As the 2016 election is coming fast, we wanted to extend this guest post by Andrew T. Walker, the Director of Policy Studies at the Ethics and Religious Liberty Commission. In it he offers really helpful advice for how we can practically engage politically in a deeper and helpful way. We’re thankful for the work he and the ERLC does and are always glad to learn from their wisdom! This post appeared first on his personal blog.
Over the last couple of weeks, I’ve had three occasions where I’ve been asked what recommendations or suggestions I’d offer to young Christians who are interested in developing good political habits and understanding how the political world operates. So, in the interest of maybe helping others, I’ve written down some of the advice I’ve offered.
Much of the advice below I learned from my own personal experience and my own failures. In whatever the value may be of this post, I hope I can spare you the frustration, setbacks, and embarrassments of making the sorts of mistakes I did when I was younger. We all make mistakes (I still do!), but one goal of the Christian life is learning wisdom.
I’m still young (kinda, sorta…I’m 31), so I won’t presume for a moment to believe I’ve arrived, but at least this far in my vocation, here’s what I would tell young Christians who are interested in politics and wondering how to strengthen their understanding
Know the Bible. This may sound rather obvious, but what I mean by knowing the Bible is knowing it for more than just reciting facts and stories (though that’s good, too!). You need to know the big picture — the “arc” — of what God is doing throughout the whole Bible: Preparing for Jesus to rule over everything forever. The Bible tells of the most political story ever written: A coming Warrior, Savior, and King who is going to set up a perfect Kingdom and establish it forever. Until the King comes, he’s established embassies of his Kingdom throughout the world called the local church that reflect the ethics of the King. We are trying to get as many citizens as possible into this Kingdom.
Knowing the flow of the Bible will prevent you from getting feverishly obsessed with any one particular era, including the present one. The Bible deals with ultimate (eternal) realities that impact the penultimate (non-eternal). To obsess over the penultimate, or to have the penultimate dictate the ultimate, is to do Christian politics exactly backwards. Stay anchored in the Bible.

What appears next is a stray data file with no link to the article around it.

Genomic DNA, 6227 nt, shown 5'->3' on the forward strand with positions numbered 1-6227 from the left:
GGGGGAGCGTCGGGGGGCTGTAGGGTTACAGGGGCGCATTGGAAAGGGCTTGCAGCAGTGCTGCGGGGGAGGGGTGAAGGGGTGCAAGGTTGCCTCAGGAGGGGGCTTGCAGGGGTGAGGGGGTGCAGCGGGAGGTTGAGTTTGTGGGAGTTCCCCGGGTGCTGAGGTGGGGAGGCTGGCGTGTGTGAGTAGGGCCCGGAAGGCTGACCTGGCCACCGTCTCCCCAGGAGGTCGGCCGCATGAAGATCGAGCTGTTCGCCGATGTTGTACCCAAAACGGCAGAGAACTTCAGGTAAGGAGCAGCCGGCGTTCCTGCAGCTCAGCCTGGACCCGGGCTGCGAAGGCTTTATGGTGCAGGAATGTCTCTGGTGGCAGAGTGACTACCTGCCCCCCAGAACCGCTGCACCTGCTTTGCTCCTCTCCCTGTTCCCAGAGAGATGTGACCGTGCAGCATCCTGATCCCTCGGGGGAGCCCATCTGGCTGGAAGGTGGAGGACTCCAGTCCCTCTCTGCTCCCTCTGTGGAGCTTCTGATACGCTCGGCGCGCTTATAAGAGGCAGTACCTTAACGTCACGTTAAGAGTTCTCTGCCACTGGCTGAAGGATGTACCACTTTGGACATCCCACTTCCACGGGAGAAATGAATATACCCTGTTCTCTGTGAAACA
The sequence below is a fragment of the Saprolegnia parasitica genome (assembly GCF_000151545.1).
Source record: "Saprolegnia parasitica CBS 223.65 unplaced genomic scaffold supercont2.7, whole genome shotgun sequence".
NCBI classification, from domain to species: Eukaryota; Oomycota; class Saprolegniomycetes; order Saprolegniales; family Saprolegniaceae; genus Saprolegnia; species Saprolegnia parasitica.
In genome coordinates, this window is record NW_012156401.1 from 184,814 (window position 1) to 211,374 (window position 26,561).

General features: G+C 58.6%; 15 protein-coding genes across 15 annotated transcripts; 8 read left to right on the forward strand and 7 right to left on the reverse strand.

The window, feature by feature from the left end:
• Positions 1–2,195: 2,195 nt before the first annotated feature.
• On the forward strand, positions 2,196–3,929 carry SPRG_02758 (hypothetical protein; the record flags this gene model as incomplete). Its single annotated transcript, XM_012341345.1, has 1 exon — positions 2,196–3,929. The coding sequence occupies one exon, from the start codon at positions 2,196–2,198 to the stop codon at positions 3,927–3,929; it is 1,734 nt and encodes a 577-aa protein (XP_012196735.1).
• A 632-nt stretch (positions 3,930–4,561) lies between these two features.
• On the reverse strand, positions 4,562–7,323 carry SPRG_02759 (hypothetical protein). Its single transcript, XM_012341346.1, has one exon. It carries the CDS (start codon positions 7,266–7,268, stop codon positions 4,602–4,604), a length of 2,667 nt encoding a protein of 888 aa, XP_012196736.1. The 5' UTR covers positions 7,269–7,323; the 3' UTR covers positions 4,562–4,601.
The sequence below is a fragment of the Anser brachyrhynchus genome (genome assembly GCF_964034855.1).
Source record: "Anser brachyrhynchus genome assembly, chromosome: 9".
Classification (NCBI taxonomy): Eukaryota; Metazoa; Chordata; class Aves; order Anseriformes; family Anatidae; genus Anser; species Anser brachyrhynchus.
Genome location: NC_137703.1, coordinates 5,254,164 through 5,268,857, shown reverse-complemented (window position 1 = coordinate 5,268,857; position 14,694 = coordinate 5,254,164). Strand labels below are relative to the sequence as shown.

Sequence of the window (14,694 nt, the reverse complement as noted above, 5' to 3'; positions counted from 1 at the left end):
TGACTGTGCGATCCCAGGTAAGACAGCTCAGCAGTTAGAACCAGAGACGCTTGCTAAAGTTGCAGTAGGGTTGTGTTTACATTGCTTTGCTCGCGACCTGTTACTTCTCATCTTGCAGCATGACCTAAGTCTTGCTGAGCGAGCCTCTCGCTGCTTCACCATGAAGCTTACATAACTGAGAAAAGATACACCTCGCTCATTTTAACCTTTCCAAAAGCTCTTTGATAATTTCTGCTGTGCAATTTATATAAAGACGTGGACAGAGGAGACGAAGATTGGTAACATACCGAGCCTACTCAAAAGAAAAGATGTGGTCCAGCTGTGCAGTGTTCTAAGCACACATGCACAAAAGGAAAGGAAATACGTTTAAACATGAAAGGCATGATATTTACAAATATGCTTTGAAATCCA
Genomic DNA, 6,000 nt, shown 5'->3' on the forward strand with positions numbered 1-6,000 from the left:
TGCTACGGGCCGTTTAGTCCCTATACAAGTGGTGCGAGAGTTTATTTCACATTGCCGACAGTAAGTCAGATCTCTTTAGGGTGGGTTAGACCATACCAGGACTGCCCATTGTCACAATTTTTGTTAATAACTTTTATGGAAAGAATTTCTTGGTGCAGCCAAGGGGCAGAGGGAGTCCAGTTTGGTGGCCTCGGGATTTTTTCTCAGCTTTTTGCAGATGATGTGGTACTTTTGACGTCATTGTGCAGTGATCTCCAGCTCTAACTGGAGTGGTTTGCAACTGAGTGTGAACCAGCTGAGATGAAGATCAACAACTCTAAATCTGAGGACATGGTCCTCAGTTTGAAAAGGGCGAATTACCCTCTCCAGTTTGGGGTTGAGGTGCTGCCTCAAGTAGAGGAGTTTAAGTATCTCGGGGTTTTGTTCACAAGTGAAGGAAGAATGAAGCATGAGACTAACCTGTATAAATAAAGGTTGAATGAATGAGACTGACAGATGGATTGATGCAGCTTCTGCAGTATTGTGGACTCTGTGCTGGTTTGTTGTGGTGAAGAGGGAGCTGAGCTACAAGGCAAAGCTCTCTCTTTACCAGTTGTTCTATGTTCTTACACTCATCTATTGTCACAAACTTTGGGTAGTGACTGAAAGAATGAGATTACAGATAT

Read deeply. People often have low expectations for teens and young adults. Prove them wrong by dedicating yourself to reading deeply on subjects relevant to public theology and politics. With a little assistance and background, it’s possible to understand why famed theologians like Augustine and Abraham Kuyper matter so much for understanding the theological backdrop for politics and political engagement. Read them. Set high expectations for the types of books you read. Read slowly for comprehension and not just to finish it and set it aside. Reading deeply provides you with better critical thinking skills, sharpens comprehension, and expands vocabulary. Additionally, it’s important to find books that withstand the test of time, so this means reading the books that are maybe less “popular” and maybe more historical and substantive. On a similar note, don’t confuse what goes for conservatism as always conservative. Much of what flies under the banner of conservatism today has little in common with the intellectual origins of conservatism. Therefore, read Russell Kirk, Roger Scruton, Edmund Burke, and William F. Buckley. Reading good theology and good political philosophy will spare you the temptation to believe that current events must dictate our attention.
Limit cable news. With few exceptions, cable news culture is toxic. Again, with a few exceptions, it’s excessively biased and makes our culture run according to sound bytes. A sound byte culture is one increasingly immune to critical thinking and good argument. What’s worse, because the sound byte culture becomes routinized, it then forces everyone else to play by its rules in other areas so that congressman, for example, become more concerned with the clip of their congressional hearing than they are the substance of the hearing itself. The whole point of cable news, it seems to me, is to make the world appear fragmented. Cable news is good for creating silos where liberals and conservatives get their daily dose of ideologically pre-determined news. We haven’t had cable in our house for years, and whenever I’m around cable news, I want to immediately turn it off.
At the same time, you need to read the news. To offset cable news, I read the New York Times, Wall Street Journal, Washington Post, POLITICO, National Review, and Weekly Standard. Find reputable reporting that is both liberal, conservative, and also those which attempt to be more objective. For example, the New York Times is notoriously liberal in its editorial board, but their reporting is the standard of excellence. I also read The Atlantic and a few other magazines to stay current on what’s happening, but the the list above is sufficient as far as news is concerned. Perhaps subscribe to daily political newsletters like The Transom, Playbook, or The Washington Post’s Daily 202.
Write. Most young Christians I know are interested in expressing their opinion and being heard. Often, these same Christians express a desire and love for writing. So, to do that, you need to write. It’s that simple. Dreaming up one’s potential abilities as a writer won’t mean anything if you aren’t actually writing. I say this with some caution, because not every opinion of yours should find a home on the internet. Maybe start a private blog just for yourself that only you can read, or if you aim to publish something publicly, have some older Christians read it and approve it first. Even at 31, I still have a couple of friends that I run ideas, articles, and tweets by to make sure they’re interpreted properly. Sometimes they say “no.” That’s okay.